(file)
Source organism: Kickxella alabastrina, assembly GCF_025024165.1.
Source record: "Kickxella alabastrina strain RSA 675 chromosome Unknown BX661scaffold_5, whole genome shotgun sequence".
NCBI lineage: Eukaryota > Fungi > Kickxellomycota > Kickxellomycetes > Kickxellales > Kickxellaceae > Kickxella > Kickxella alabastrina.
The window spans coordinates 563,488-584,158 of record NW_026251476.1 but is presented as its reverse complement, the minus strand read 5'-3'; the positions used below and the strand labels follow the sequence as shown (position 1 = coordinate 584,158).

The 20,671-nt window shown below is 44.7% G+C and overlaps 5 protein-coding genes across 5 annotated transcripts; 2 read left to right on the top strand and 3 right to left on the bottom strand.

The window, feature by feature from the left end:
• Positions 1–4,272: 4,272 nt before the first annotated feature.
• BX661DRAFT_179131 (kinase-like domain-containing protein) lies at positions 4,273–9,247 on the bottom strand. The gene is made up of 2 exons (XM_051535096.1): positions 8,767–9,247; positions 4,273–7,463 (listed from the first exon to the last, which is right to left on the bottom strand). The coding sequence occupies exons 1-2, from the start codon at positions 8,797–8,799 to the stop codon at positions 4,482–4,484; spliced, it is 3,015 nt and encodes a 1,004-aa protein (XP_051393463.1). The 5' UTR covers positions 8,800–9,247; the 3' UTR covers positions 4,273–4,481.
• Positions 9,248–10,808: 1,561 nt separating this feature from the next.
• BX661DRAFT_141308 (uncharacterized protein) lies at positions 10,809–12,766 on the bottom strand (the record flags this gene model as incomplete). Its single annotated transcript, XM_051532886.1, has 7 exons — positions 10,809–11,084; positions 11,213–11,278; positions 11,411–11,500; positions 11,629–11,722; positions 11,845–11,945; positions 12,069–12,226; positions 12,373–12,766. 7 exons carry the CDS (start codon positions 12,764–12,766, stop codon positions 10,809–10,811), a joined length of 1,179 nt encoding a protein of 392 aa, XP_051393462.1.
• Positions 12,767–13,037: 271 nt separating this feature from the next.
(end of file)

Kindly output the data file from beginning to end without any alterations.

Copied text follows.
Source organism: Kickxella alabastrina, assembly GCF_025024165.1.
Source record: "Kickxella alabastrina strain RSA 675 chromosome Unknown BX661scaffold_5, whole genome shotgun sequence".
NCBI lineage: Eukaryota > Fungi > Kickxellomycota > Kickxellomycetes > Kickxellales > Kickxellaceae > Kickxella > Kickxella alabastrina.
The window spans coordinates 563,488-584,158 of record NW_026251476.1 but is presented as its reverse complement, the minus strand read 5'-3'; the positions used below and the strand labels follow the sequence as shown (position 1 = coordinate 584,158).

The 20,671-nt window shown below is 44.7% G+C and overlaps 5 protein-coding genes across 5 annotated transcripts; 2 read left to right on the top strand and 3 right to left on the bottom strand.

The window, feature by feature from the left end:
• Positions 1–4,272: 4,272 nt before the first annotated feature.
• BX661DRAFT_179131 (kinase-like domain-containing protein) lies at positions 4,273–9,247 on the bottom strand. The gene is made up of 2 exons (XM_051535096.1): positions 8,767–9,247; positions 4,273–7,463 (listed from the first exon to the last, which is right to left on the bottom strand). The coding sequence occupies exons 1-2, from the start codon at positions 8,797–8,799 to the stop codon at positions 4,482–4,484; spliced, it is 3,015 nt and encodes a 1,004-aa protein (XP_051393463.1). The 5' UTR covers positions 8,800–9,247; the 3' UTR covers positions 4,273–4,481.
• Positions 9,248–10,808: 1,561 nt separating this feature from the next.
• BX661DRAFT_141308 (uncharacterized protein) lies at positions 10,809–12,766 on the bottom strand (the record flags this gene model as incomplete). Its single annotated transcript, XM_051532886.1, has 7 exons — positions 10,809–11,084; positions 11,213–11,278; positions 11,411–11,500; positions 11,629–11,722; positions 11,845–11,945; positions 12,069–12,226; positions 12,373–12,766. 7 exons carry the CDS (start codon positions 12,764–12,766, stop codon positions 10,809–10,811), a joined length of 1,179 nt encoding a protein of 392 aa, XP_051393462.1.
• Positions 12,767–13,037: 271 nt separating this feature from the next.